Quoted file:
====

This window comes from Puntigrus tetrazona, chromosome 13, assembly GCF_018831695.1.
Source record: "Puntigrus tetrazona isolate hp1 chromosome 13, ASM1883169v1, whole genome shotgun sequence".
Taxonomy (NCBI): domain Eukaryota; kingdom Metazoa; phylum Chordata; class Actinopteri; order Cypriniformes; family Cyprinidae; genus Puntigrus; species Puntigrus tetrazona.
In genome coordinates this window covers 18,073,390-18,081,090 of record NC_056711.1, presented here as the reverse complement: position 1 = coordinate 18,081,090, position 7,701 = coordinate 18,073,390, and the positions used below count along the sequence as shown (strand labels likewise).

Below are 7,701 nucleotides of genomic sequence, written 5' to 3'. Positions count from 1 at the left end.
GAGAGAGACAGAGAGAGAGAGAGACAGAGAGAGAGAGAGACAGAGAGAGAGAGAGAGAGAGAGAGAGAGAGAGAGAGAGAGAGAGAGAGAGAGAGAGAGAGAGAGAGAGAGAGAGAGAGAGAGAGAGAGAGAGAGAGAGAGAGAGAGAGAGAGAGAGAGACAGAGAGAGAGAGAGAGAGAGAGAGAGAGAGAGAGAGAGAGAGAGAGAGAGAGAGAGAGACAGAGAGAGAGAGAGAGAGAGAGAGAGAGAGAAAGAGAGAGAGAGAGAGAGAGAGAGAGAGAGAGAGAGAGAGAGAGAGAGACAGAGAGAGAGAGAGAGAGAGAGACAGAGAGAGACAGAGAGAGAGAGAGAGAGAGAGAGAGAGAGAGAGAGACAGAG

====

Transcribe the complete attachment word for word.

This window comes from Puntigrus tetrazona, chromosome 13, assembly GCF_018831695.1.
Source record: "Puntigrus tetrazona isolate hp1 chromosome 13, ASM1883169v1, whole genome shotgun sequence".
Taxonomy (NCBI): domain Eukaryota; kingdom Metazoa; phylum Chordata; class Actinopteri; order Cypriniformes; family Cyprinidae; genus Puntigrus; species Puntigrus tetrazona.
In genome coordinates this window covers 18,073,390-18,081,090 of record NC_056711.1, presented here as the reverse complement: position 1 = coordinate 18,081,090, position 7,701 = coordinate 18,073,390, and the positions used below count along the sequence as shown (strand labels likewise).

Below are 7,701 nucleotides of genomic sequence, written 5' to 3'. Positions count from 1 at the left end.
GAGAGAGACAGAGAGAGAGAGAGACAGAGAGAGAGAGAGACAGAGAGAGAGAGAGAGAGAGAGAGAGAGAGAGAGAGAGAGAGAGAGAGAGAGAGAGAGAGAGAGAGAGAGAGAGAGAGAGAGAGAGAGAGAGAGAGAGAGAGAGAGAGAGAGAGAGAGACAGAGAGAGAGAGAGAGAGAGAGAGAGAGAGAGAGAGAGAGAGAGAGAGAGAGAGAGAGACAGAGAGAGAGAGAGAGAGAGAGAGAGAGAGAAAGAGAGAGAGAGAGAGAGAGAGAGAGAGAGAGAGAGAGAGAGAGAGAGACAGAGAGAGAGAGAGAGAGAGAGACAGAGAGAGACAGAGAGAGAGAGAGAGAGAGAGAGAGAGAGAGAGAGACAGAG